Figure 1 Effects of muscarinic receptor agonist and antagonists on glycaemia throughout the intravenous glucose tolerance test (ivGTT). (A) Effect of metformin treatment on glycaemia during the ivGTT. (B–D) show the glucose load-induced area under the glycaemia curve during IVGTT after pretreatment with Ach, Atr and 4-DAMP, respectively. The bars represent the mean ± SEM from 8–12 rats for each treatment, and letters over the bars represent the statistically significant differences using a one-way ANOVA (p <0.0003 and p <0.0001) among the groups.
As shown in Figure 2A, chronic metformin treatment decreases insulin levels in the MSG-metformin rats. ACh increased insulinemia (AUC) by 24.2% during ivGTT in MSG-water rats (p <0.0001). Metformin treatment reduced this parameter, although MSG-metformin-ACh rats also displayed a 67.5% increase compared with that in MSG-metformin rats (Figure 2B). Both Atr and 4-DAMP reduced insulinemia AUC by 44.5% and 52.1%, respectively, in MSG-water controls (Figures 2C, D). Metformin treatment reduced insulin levels by 50%, and Atr and 4-DAMP did not alter the effect of metformin as shown by insulin AUC values (Figures 2C, D).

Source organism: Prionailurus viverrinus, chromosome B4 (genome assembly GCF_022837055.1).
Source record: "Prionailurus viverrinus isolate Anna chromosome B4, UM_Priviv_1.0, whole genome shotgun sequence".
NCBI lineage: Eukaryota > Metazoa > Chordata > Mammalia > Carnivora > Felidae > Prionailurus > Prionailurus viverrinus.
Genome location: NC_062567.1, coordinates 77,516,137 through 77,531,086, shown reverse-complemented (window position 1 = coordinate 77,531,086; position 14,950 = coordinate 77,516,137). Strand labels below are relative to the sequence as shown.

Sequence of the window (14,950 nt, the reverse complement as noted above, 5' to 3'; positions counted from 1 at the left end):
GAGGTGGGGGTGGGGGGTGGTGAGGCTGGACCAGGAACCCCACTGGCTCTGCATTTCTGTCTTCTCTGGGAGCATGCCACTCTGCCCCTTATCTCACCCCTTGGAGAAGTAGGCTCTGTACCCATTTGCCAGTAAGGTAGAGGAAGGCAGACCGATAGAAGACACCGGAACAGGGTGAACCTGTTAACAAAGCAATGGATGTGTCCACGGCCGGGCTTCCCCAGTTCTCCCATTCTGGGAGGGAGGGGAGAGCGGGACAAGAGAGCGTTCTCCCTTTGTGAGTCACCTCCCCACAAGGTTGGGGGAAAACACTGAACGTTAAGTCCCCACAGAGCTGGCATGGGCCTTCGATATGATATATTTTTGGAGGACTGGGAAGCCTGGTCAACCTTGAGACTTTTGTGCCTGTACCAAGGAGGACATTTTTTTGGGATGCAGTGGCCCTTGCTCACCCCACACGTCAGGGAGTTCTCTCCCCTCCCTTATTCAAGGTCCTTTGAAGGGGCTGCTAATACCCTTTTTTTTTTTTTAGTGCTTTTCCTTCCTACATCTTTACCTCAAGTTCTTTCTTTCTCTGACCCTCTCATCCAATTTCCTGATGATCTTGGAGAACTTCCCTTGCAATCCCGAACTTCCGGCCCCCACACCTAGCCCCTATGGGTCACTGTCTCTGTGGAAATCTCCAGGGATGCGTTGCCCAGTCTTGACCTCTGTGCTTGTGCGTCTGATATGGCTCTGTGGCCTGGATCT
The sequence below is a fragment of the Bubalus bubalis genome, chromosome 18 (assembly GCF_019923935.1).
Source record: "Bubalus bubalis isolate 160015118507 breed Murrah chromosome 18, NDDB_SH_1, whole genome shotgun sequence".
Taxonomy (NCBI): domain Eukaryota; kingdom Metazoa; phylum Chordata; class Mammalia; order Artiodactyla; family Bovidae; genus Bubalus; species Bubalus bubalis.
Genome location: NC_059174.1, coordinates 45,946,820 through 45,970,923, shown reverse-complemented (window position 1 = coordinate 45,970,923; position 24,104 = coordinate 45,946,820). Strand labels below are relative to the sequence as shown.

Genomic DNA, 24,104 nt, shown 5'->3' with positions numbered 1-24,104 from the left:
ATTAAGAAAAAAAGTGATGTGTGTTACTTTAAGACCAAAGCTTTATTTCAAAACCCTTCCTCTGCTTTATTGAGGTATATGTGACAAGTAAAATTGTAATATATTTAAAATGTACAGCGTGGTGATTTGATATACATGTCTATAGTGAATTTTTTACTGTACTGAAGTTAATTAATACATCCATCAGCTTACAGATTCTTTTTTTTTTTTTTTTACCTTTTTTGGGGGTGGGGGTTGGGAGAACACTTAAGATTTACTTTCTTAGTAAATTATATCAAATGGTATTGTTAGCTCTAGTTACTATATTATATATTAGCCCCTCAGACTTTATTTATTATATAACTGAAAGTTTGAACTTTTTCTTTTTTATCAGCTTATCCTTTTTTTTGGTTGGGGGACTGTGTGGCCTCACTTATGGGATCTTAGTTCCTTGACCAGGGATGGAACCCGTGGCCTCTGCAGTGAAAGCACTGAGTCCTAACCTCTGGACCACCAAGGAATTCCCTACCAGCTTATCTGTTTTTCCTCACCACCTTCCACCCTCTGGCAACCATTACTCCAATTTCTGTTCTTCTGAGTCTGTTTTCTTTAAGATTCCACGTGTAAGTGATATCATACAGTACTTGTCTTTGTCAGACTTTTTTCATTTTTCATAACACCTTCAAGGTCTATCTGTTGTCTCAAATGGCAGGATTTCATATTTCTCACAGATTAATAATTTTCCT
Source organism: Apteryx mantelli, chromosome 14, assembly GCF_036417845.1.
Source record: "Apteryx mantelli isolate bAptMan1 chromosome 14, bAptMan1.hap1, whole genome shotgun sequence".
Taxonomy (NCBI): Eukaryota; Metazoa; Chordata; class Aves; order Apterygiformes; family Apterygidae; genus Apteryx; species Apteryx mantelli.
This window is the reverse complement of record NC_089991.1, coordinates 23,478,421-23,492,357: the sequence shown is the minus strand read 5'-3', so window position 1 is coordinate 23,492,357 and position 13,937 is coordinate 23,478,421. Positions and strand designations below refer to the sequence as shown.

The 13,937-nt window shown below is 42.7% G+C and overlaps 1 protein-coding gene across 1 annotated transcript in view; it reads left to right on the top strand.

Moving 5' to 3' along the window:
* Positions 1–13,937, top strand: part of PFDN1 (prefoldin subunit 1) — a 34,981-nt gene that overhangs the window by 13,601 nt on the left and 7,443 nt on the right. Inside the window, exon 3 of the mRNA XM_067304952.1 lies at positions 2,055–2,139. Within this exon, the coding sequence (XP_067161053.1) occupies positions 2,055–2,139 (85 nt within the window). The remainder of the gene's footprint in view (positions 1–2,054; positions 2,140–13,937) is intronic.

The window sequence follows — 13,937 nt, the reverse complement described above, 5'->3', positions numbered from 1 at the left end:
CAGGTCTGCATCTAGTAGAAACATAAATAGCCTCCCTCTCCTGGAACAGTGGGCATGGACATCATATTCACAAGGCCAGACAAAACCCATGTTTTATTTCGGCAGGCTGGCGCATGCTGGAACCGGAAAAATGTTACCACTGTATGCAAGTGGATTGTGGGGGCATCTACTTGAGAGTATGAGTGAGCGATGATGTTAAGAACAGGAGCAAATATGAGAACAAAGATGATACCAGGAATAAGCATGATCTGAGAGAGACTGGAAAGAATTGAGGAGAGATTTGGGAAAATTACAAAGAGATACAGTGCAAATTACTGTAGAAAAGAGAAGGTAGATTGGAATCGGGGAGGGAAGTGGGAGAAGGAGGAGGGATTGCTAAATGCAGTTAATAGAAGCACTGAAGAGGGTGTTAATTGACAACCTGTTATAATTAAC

Figure 2 Effects of muscarinic receptor agonist and antagonists on insulinemia throughout the intravenous glucose tolerance test (ivGTT). (A) Effect of metformin treatment on insulinemia during the ivGTT. (B–D) show the area under the insulinemia curve during IVGTT induced by glucose load after pretreatment with Ach, Atr and 4-DAMP, respectively. The bars represent the mean ± SEM from 8–12 rats for each treatment, and letters over the bars represent the statistically significant differences using one-way ANOVA (p <0.0001) among the groups.
Metformin Action on Glucose-Induced Insulin Secretion and Cholinergic Insulinotropic Effect in Isolated Pancreatic Islets
As expected, chronic metformin treatment did not change glucose-induced insulin secretion (GIIS) (Figure 3A). ACh at different concentrations did not affect GIIS in the islets of MSG-water rats. However, it increased in a dose-dependent manner in MSG-metformin rats, as shown in Figure 3B.